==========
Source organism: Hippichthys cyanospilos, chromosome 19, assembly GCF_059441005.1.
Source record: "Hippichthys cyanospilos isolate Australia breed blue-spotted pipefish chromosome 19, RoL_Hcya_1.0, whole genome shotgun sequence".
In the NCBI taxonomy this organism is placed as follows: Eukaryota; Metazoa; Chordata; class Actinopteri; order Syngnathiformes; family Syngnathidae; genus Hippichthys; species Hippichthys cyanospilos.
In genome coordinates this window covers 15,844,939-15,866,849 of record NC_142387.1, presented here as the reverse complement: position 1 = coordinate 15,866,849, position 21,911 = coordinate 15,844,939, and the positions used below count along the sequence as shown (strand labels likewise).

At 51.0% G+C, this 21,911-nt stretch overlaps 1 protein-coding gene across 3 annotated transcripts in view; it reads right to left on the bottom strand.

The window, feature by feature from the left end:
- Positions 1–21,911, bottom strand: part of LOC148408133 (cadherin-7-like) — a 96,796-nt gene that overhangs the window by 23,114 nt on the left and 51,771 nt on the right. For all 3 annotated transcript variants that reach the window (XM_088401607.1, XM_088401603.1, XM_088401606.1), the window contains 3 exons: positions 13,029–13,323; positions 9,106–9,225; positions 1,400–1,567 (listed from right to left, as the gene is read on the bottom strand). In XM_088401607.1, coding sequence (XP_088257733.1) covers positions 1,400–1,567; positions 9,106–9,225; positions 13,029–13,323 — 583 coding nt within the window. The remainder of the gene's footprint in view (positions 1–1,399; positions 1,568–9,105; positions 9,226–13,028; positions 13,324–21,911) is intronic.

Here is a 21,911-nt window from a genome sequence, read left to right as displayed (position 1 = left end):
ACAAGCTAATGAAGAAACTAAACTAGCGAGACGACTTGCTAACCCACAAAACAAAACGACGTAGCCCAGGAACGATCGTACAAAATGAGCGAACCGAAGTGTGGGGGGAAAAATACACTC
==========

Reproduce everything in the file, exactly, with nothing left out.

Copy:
Source organism: Hippichthys cyanospilos, chromosome 19, assembly GCF_059441005.1.
Source record: "Hippichthys cyanospilos isolate Australia breed blue-spotted pipefish chromosome 19, RoL_Hcya_1.0, whole genome shotgun sequence".
In the NCBI taxonomy this organism is placed as follows: Eukaryota; Metazoa; Chordata; class Actinopteri; order Syngnathiformes; family Syngnathidae; genus Hippichthys; species Hippichthys cyanospilos.
In genome coordinates this window covers 15,844,939-15,866,849 of record NC_142387.1, presented here as the reverse complement: position 1 = coordinate 15,866,849, position 21,911 = coordinate 15,844,939, and the positions used below count along the sequence as shown (strand labels likewise).

At 51.0% G+C, this 21,911-nt stretch overlaps 1 protein-coding gene across 3 annotated transcripts in view; it reads right to left on the bottom strand.

The window, feature by feature from the left end:
- Positions 1–21,911, bottom strand: part of LOC148408133 (cadherin-7-like) — a 96,796-nt gene that overhangs the window by 23,114 nt on the left and 51,771 nt on the right. For all 3 annotated transcript variants that reach the window (XM_088401607.1, XM_088401603.1, XM_088401606.1), the window contains 3 exons: positions 13,029–13,323; positions 9,106–9,225; positions 1,400–1,567 (listed from right to left, as the gene is read on the bottom strand). In XM_088401607.1, coding sequence (XP_088257733.1) covers positions 1,400–1,567; positions 9,106–9,225; positions 13,029–13,323 — 583 coding nt within the window. The remainder of the gene's footprint in view (positions 1–1,399; positions 1,568–9,105; positions 9,226–13,028; positions 13,324–21,911) is intronic.

Here is a 21,911-nt window from a genome sequence, read left to right as displayed (position 1 = left end):
ACAAGCTAATGAAGAAACTAAACTAGCGAGACGACTTGCTAACCCACAAAACAAAACGACGTAGCCCAGGAACGATCGTACAAAATGAGCGAACCGAAGTGTGGGGGGAAAAATACACTC